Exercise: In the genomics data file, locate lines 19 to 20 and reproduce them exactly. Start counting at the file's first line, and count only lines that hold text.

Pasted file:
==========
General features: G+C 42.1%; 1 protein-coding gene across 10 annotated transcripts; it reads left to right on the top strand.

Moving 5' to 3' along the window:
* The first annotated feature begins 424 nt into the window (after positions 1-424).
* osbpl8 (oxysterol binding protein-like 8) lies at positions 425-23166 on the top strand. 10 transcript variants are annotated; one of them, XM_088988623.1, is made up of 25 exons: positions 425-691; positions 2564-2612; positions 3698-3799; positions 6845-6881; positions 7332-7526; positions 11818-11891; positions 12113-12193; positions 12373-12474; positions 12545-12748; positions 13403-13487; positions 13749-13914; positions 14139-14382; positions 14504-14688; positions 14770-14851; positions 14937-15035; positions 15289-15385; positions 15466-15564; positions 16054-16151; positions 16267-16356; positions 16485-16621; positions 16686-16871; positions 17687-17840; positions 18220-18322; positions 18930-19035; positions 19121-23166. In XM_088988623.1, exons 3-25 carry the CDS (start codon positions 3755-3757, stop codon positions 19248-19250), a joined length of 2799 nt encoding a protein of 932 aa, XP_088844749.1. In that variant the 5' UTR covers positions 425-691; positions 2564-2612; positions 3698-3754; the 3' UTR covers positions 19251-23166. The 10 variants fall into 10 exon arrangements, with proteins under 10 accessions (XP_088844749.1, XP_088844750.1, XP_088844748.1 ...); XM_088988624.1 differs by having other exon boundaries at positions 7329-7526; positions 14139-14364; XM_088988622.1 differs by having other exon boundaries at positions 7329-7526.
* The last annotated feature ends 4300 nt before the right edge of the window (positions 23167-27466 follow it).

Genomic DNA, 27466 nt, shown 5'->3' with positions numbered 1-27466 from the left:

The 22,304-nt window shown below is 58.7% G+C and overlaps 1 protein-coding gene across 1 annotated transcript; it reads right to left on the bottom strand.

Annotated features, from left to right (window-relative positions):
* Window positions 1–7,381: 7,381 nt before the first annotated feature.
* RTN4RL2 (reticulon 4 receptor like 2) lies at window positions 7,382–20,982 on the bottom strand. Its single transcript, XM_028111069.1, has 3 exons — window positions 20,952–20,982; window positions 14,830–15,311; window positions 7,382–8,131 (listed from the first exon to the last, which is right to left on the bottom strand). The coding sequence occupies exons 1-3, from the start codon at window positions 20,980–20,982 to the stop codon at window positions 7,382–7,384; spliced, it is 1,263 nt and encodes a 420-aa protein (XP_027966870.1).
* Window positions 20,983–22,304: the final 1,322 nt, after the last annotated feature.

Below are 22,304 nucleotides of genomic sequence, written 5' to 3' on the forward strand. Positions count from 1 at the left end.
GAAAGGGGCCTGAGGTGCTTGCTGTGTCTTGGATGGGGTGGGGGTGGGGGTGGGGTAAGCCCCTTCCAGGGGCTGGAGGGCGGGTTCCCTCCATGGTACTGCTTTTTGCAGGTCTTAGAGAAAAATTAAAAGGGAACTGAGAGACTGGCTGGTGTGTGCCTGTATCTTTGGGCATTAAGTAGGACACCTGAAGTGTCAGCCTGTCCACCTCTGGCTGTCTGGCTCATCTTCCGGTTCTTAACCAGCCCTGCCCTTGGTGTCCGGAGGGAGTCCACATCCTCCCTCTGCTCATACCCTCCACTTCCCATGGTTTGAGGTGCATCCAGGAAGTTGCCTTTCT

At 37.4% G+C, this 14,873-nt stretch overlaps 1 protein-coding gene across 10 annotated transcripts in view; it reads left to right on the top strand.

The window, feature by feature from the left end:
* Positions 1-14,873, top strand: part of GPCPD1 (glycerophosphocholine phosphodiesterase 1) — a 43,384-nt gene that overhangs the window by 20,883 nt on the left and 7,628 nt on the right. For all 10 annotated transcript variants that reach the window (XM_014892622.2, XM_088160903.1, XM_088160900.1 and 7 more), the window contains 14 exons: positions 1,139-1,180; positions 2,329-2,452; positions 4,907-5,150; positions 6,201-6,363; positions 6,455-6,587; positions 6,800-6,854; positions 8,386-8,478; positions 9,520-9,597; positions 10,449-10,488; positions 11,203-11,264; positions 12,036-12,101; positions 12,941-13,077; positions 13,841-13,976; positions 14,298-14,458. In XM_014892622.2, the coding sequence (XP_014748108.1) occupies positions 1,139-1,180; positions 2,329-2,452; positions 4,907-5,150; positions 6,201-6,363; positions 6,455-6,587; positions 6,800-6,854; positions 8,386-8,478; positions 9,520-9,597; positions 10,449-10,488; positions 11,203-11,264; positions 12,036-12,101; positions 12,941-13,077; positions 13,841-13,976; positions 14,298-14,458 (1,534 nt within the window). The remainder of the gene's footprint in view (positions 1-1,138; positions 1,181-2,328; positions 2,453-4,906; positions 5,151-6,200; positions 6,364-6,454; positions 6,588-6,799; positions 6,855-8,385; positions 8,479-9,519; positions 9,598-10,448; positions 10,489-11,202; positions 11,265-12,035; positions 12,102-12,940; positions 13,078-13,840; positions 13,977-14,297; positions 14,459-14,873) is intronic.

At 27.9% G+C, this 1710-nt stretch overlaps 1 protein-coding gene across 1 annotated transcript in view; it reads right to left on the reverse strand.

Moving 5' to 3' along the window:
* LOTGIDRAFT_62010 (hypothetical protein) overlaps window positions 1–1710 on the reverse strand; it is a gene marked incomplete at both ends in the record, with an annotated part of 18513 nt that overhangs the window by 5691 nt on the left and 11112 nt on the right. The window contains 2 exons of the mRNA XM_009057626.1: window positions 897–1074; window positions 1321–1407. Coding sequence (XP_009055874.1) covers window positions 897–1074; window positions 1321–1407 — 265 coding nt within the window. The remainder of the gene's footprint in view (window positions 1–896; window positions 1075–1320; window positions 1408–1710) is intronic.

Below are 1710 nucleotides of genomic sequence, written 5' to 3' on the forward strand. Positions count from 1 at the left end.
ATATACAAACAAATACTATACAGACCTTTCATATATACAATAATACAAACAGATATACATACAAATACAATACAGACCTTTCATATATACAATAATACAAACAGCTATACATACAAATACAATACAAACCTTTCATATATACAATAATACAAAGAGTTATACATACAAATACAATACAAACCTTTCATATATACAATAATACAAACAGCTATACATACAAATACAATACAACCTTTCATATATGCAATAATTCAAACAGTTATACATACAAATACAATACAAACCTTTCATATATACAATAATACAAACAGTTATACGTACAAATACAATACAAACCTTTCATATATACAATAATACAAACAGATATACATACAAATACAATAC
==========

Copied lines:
* LOTGIDRAFT_62010 (hypothetical protein) overlaps window positions 1–1710 on the reverse strand; it is a gene marked incomplete at both ends in the record, with an annotated part of 18513 nt that overhangs the window by 5691 nt on the left and 11112 nt on the right. The window contains 2 exons of the mRNA XM_009057626.1: window positions 897–1074; window positions 1321–1407. Coding sequence (XP_009055874.1) covers window positions 897–1074; window positions 1321–1407 — 265 coding nt within the window. The remainder of the gene's footprint in view (window positions 1–896; window positions 1075–1320; window positions 1408–1710) is intronic.

Below are 1710 nucleotides of genomic sequence, written 5' to 3' on the forward strand. Positions count from 1 at the left end.